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News: Crete
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Fig. 1. View of the excavation at Zominthos (photo: Ministry of Culture).
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by Archaeology Newsroom

The Zominthos Archive has been found

Important new finds from the excavation

Zominthos (fig. 1, 2) is becoming one of the best researched and most important archaeological sites on Crete. During this year’s excavation by the Archaeological Society headed by Doctor Efi Sapouna-Sakellaraki, particularly interesting information on the building’s function was provided by locating the Archive, with the discovery of a tablet in Hieroglyphic/Linear A script. 217 tripod vessels are recorded on the tablet with an ideogram next to the symbols depicting numbers. The tablet resembles an accounting spreadsheet obviously recording items, which shows the building complex’s organization. It was found at a crucial spot (fig. 3), where earlier excavations had yielded jewellery, seals, and two bronze figurines fallen from an upper floor. Remains of an older palace were found beneath this.

The same system of writing, of a religious nature, with many marks of Linear A script is also inscribed on a small stone altar found in the two pillared Room 26/53 (“Hall of the small inscribed altar″) as well as on a vessel from another place, which perhaps declares its content. These are examples of the organization within the priesthood and possible invocations. The tablets, however, also confirm the economic nature of the building, apart from its certain religious aspect.

One of the objectives of this year’s excavation was also the investigation around the central palace building which yielded a lot of fresh data. A key one is the confirmation that under the building of the Neopalatial era lay an earlier building on a rock foundation (fig. 4) covering a greater area and which yielded a multitude of finds from that period.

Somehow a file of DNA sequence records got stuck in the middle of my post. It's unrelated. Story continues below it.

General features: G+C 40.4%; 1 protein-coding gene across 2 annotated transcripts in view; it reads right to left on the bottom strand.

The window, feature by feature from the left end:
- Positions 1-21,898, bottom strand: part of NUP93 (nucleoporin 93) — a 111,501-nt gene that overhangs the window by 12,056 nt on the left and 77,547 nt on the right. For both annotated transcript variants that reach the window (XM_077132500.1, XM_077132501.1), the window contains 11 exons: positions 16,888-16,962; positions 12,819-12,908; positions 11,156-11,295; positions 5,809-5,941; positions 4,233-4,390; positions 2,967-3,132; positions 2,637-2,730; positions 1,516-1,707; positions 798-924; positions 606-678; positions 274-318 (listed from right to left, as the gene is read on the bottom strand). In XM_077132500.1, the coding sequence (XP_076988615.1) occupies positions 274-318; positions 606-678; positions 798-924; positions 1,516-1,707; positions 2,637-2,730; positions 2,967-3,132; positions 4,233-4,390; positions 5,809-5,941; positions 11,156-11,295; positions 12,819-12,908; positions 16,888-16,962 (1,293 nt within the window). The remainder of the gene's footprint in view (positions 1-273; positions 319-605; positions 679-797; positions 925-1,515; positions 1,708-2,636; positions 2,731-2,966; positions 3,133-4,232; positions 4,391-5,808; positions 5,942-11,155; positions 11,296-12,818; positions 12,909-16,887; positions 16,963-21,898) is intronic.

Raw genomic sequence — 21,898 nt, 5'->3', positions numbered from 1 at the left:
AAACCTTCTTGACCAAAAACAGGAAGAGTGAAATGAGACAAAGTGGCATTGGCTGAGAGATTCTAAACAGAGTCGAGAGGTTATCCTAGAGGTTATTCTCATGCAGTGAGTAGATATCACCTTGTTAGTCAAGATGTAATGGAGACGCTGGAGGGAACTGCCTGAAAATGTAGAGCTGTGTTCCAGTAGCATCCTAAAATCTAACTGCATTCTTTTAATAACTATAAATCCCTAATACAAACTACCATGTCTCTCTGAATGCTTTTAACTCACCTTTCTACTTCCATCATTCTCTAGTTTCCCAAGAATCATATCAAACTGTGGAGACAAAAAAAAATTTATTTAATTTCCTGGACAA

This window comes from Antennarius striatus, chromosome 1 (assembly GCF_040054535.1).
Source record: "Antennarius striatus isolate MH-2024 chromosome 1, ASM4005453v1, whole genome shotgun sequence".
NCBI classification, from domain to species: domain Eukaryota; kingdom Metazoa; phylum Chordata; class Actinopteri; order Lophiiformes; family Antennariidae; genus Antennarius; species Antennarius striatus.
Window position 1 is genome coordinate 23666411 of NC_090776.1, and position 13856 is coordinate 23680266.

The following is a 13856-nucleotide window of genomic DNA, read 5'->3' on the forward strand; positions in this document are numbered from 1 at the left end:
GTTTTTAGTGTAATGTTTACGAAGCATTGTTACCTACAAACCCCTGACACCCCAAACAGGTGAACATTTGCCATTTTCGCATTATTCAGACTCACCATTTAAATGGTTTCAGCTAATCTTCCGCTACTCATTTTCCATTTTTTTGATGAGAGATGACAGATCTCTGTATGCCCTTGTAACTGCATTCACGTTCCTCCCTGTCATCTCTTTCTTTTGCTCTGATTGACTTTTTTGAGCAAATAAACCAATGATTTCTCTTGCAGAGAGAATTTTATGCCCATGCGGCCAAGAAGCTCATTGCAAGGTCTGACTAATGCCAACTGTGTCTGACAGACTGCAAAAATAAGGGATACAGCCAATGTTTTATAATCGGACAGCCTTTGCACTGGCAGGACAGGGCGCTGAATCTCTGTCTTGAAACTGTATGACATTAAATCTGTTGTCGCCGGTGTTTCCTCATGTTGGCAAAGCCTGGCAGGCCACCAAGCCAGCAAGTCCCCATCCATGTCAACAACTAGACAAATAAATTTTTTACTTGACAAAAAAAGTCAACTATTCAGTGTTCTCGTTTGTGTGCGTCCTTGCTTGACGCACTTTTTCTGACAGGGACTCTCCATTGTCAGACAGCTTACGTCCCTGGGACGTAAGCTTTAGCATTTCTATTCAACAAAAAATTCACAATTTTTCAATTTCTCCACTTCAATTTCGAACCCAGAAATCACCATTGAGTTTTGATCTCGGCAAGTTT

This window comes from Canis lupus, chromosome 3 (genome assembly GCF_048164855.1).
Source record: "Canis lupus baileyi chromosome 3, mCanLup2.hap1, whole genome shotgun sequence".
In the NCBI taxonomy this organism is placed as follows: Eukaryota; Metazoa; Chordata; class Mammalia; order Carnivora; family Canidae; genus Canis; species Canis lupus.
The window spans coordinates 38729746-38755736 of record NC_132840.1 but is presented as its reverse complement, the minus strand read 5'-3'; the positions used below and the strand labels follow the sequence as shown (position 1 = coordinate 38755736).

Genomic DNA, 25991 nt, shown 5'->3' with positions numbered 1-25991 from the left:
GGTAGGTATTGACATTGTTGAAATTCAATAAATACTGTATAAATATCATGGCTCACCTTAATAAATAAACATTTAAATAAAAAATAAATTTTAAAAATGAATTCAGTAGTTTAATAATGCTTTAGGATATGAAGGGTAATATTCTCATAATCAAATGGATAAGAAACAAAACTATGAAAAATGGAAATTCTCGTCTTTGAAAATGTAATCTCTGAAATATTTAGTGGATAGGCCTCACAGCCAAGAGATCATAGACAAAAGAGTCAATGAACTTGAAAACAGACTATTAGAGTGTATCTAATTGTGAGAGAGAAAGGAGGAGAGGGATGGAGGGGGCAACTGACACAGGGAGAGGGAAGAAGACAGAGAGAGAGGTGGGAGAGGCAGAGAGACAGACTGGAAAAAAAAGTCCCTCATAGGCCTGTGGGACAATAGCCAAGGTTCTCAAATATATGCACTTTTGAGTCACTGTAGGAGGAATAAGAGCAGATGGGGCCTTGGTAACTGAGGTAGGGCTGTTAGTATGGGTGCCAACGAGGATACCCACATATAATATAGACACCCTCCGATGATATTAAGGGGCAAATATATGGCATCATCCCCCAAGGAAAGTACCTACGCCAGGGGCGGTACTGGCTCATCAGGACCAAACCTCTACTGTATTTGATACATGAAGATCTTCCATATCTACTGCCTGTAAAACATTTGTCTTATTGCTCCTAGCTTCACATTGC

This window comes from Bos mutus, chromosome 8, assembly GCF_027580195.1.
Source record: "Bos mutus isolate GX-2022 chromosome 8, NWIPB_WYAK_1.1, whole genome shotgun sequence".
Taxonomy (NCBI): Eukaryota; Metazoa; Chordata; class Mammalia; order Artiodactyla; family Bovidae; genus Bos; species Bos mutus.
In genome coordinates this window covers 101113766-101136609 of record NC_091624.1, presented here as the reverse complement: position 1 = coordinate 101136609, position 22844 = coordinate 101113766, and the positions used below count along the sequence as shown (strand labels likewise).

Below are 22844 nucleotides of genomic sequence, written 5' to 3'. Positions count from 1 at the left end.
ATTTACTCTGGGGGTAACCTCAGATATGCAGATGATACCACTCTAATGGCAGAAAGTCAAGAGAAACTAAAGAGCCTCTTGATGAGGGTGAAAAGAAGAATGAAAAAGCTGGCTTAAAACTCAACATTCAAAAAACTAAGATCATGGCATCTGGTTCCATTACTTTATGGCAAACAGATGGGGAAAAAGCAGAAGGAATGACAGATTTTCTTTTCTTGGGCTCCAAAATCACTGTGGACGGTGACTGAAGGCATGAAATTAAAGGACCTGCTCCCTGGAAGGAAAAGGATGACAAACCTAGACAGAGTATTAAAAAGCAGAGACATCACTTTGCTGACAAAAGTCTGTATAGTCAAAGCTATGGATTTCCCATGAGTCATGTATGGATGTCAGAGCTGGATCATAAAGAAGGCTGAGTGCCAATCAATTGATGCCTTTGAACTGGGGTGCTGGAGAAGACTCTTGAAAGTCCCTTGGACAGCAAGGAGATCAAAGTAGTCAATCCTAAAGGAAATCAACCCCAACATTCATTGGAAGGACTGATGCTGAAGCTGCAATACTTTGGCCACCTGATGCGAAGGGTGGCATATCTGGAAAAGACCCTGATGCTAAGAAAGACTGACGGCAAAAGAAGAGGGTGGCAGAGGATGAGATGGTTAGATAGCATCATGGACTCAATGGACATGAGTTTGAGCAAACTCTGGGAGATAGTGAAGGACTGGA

At the time of the New Palaces (1700-1600 BC), following a great earthquake, several changes were made, such as the one at the northeast entrance with an extremely interesting antechamber with benches (fig. 5) which was closed and a ramp created in its place (fig. 6) leading to the east. Found at the site of the original entrance, having fallen from an upper floor along with masses of vessels were part of a bull statuette (fig. 7), circular discs (fig. 8) with others like them scattered in other areas and an ornament made of bone. All these, along with another long engraved stone tablet found at the same site, are inlaid decorations on a Zatrikion board game similar to that of Knossos.

During the same period of modifications, large terraces / retaining walls were created on the south side of the hill, attached to the central core of the building, from which, despite catastrophic looting in the 1960s, important architectural remains have survived (fig. 9) and movable finds such as oil lamps, a cylindrical base in the snake tube style, a bronze object possibly from an animal statuette, a votive dagger and more.

At the magnificent south-east entrance, sections (fig. 10) enhanced the pilasters and also fully revealed the west area containing an altar and depositor, as well as the floor that had fallen from an upper storey and was preserved at an angle facing an outside space (fig. 11).

At the southwest entrance a portico with half columns was discovered under Mycenaean ruins, leading to a chamber with four columns, possibly the throne room. Bases of what could be the throne have been preserved. This place, likewise, was found to have been in use since the Protopalatial period (1900 BC) up to and including the Mycenaean era (circa 1400 BC).

On the west side, a chamber attached to the Main Building, constructed over an earlier building, yielded some beautiful findings, such as the section of a vase with spiral decoration in relief, a crystal amulet (fig. 12) and more.

It was extremely exciting to discover an area outside the north facade of the Main Building and attached to it, which yielded hundreds of vessels with rhyta (conical ritual vessels) among them (fig. 13, 14), and which may have been a place for storing sacred objects. An exhaustive study of the area’s stratigraphy was not conducted because of the abundance of findings.

The building’ excellent sewage system is also worth noting, as shown by remains of pipelines in the immediate surrounding area.

Finally, this year the operation was confirmed of a kiln for metal work found in the west wing, where there is a pottery workshop as well as one for the treatment of obsidian. This was reported by a team from the NCSR “Democritos” and the Foundation for Research and Technology, Crete, regarding the use of large portions of primary ores and processed metals all over the site.

NOTES
1. Translated by Archaeology Newsroom